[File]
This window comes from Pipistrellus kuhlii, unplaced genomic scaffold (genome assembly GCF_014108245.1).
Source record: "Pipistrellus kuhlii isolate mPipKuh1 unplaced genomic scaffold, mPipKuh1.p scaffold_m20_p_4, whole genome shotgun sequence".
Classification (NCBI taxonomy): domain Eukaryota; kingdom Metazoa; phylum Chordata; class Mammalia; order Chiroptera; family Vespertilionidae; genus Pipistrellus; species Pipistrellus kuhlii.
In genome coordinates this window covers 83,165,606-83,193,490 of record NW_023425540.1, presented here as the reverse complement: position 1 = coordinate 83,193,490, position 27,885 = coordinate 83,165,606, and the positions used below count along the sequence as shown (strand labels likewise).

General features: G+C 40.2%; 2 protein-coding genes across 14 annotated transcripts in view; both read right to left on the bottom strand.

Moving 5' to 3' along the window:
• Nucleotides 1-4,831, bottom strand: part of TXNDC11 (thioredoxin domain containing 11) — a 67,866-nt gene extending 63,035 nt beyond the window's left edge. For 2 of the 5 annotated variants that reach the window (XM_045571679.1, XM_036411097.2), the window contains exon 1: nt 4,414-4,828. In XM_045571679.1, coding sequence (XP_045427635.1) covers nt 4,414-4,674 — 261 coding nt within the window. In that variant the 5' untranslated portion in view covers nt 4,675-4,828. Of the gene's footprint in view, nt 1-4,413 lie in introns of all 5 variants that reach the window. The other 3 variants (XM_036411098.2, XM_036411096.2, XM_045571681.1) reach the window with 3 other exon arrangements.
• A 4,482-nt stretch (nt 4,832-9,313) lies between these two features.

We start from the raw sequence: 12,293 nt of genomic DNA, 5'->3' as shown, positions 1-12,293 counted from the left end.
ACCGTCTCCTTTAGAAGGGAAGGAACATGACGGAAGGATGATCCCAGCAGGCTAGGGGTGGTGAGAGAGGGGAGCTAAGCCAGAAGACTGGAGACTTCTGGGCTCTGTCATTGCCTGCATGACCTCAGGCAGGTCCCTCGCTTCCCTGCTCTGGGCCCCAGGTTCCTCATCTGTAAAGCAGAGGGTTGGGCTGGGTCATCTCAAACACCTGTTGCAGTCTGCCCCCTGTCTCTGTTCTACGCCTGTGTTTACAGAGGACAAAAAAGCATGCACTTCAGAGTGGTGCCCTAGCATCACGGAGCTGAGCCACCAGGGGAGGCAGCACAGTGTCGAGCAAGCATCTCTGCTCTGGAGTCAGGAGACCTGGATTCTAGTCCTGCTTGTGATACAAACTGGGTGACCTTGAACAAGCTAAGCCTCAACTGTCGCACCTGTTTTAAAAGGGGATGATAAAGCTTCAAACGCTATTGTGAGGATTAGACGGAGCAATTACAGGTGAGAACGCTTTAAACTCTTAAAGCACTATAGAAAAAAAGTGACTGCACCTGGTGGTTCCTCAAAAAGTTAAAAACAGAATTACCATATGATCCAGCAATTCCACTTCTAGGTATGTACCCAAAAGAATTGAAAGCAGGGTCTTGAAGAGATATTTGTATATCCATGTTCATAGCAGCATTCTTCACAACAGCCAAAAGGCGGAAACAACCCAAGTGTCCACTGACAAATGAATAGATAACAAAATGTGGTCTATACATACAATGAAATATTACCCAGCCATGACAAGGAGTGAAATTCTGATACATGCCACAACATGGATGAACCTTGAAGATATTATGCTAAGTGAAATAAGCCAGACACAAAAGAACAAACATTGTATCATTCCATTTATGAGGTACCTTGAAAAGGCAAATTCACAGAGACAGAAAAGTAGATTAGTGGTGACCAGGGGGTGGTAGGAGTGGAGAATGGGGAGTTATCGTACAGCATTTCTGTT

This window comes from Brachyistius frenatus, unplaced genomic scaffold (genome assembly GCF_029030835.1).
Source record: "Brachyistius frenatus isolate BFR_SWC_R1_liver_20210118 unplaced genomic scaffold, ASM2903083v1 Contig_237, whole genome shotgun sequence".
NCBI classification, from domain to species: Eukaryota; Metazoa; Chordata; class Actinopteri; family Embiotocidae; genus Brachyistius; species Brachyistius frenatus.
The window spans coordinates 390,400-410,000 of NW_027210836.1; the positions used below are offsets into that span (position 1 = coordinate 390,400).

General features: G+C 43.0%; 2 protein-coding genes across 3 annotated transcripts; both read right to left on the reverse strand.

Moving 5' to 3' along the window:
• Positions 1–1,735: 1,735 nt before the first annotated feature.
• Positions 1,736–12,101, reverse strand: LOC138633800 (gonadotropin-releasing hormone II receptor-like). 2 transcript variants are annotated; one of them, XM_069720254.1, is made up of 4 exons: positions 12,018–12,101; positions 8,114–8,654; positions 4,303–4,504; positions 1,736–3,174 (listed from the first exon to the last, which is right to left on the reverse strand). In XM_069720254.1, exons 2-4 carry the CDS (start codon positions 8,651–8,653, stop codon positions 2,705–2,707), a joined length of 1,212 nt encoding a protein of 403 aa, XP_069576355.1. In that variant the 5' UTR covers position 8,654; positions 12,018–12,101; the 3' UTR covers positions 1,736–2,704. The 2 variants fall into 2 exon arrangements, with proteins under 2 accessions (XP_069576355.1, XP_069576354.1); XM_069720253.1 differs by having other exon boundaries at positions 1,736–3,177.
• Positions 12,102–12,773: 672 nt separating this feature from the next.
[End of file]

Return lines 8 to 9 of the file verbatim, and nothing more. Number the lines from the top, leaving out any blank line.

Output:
• A 4,482-nt stretch (nt 4,832-9,313) lies between these two features.

We start from the raw sequence: 12,293 nt of genomic DNA, 5'->3' as shown, positions 1-12,293 counted from the left end.